These are profound differences; and there exist others. Yet even if conservative and libertarian affirm nothing in common, may they not agree upon a negative? May they not take a common ground against totalist ideology and the omnipotent state? The primary function of government, conservatives say, is to keep the peace: by repelling foreign enemies, by administering justice domestically.
When government undertakes objectives far beyond these ends, often government falls into difficulty, not being contrived for the management of the whole of life. Thus far, indeed, conservatives and libertarians hold something in common. But the libertarians, rashly hurrying to the opposite extreme from the welfare state, would deprive government of effective power to conduct the common defense, to restrain the unjust and the passionate, or indeed to carry on a variety of undertakings clearly important to the general welfare. With these failings of the libertarians plain to behold, conservatives are mindful of Edmund Burke’s admonition concerning radical reformers: “Men of intemperate mind never can be free. Their passions forge their fetters.”
Thus in the nature of things, conservatives and libertarians can conclude no friendly pact. Adversity sometimes makes strange bedfellows, but the present successes of conservatives disincline them to lie down, lamb-like, with the libertarian lions.
By this time, possibly I have made it sufficiently clear that I am no libertarian. I venture to suggest that libertarianism, properly understood, is as alien to real American conservatives as is communism. The typical conservative in this country believes that there exists an enduring moral order. He knows that order and justice and freedom are the products of a long and often painful social experience, and that they must be protected from abstract radical assaults. He defends custom, habit, tested institutions that have functioned well. He says that the great virtue in politics is prudence: judging any public measure by its long-run consequences. He is attached to a society of diversity and opportunity, and he is suspicious of any ideology that would rule us by a single abstract principle, whether that principle is “equality” or “liberty” or “social justice” or “national greatness.” He recognizes that human nature and society cannot be perfected: politics remains the art of the possible. He adheres to private property and free economic enterprise; he is aware that decent government, repressing violence and fraud, is necessary for the survival of a health economy.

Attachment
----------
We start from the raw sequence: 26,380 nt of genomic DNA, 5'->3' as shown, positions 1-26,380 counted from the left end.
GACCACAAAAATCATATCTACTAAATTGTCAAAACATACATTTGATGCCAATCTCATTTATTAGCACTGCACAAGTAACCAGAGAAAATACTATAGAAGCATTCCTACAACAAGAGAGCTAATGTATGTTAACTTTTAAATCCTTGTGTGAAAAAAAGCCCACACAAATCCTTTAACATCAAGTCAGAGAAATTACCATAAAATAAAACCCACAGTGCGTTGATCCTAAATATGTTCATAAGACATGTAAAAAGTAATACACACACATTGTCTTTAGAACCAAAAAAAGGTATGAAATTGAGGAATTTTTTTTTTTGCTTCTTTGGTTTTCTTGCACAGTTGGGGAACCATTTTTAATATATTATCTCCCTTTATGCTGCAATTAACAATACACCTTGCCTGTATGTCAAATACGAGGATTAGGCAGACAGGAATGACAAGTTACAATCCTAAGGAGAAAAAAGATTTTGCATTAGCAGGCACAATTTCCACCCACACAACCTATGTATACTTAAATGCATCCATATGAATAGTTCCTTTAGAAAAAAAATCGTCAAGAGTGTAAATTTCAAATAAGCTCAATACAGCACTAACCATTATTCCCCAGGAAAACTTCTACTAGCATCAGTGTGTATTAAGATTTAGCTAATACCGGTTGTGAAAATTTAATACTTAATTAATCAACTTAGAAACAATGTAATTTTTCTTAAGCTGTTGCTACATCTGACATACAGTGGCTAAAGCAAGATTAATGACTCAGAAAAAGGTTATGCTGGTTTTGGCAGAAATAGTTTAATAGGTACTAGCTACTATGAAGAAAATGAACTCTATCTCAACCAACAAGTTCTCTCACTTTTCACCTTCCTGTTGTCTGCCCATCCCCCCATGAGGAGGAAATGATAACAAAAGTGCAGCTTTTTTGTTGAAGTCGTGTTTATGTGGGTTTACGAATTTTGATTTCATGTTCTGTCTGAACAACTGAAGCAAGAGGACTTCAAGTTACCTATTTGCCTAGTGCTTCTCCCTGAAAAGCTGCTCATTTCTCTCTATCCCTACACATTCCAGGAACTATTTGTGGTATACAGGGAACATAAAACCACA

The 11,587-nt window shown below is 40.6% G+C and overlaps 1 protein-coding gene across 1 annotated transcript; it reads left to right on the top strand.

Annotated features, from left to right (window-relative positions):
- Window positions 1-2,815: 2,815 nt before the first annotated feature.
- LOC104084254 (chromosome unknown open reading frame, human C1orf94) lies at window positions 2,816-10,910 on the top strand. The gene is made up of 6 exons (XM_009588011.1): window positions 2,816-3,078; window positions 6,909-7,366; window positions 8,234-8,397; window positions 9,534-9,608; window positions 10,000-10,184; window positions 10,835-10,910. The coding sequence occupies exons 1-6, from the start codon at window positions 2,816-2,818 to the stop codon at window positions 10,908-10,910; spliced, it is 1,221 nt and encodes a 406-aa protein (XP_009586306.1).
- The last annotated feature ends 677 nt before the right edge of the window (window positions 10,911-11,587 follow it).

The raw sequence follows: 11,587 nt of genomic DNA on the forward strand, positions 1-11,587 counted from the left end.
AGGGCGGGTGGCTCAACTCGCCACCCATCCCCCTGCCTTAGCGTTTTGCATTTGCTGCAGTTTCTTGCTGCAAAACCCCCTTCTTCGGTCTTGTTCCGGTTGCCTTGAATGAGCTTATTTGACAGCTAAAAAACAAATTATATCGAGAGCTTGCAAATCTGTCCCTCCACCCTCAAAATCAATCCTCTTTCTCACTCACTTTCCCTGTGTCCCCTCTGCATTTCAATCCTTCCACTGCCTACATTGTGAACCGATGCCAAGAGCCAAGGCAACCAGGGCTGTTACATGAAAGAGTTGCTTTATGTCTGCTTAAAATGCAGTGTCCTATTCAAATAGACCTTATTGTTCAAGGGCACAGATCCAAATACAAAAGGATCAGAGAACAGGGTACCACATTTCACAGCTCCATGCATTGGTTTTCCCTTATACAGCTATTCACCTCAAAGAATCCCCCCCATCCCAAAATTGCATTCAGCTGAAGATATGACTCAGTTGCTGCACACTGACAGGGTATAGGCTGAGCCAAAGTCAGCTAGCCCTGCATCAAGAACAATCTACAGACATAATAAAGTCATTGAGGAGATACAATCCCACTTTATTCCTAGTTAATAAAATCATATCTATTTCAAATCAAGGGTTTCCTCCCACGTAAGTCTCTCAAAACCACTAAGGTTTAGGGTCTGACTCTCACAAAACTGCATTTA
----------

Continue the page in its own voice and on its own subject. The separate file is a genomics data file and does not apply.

What the doctrinaire libertarians offer us in an ideology of universal selfishness—at a time when the country needs more than ever before men and women who are courageously public-spirited and capable of sacrifice for the common good. They would enfeeble the state at the very time when it is menaced from abroad by a dread rival power and when it is confronted at home with greater social problems than any previously encountered in this country. They would affirm the right of every citizen to wander on the wilder shores of lust, at a time when new venereal diseases infest every city, and threaten to become a devastating plague. They would make our scripture the silly baneful book entitled Looking Out for Number One.
The American public rejects this fantastic ideology of extreme individualism, and rightly so. Libertarianism, nevertheless, is a peculiarly American political folly: No state in western Europe is troubled by an ideological faction of this sort, for the surviving European liberal parties never carried their devotion to an abstract liberty to such excessive lengths; they remain mindful, perhaps, of Madame Roland’s exclamation as she approached the guillotine: “O liberty, what crimes are committed in thy name.” Let us devoutly pray that America’s libertarians may confine themselves to political torts and misdemeanors.
This is excerpted from the highly recommended The Politics of Prudence (1993) and reprinted with the gracious permission of ISI. Find more of Russell Kirk’s books at The Imaginative Conservative Bookstore.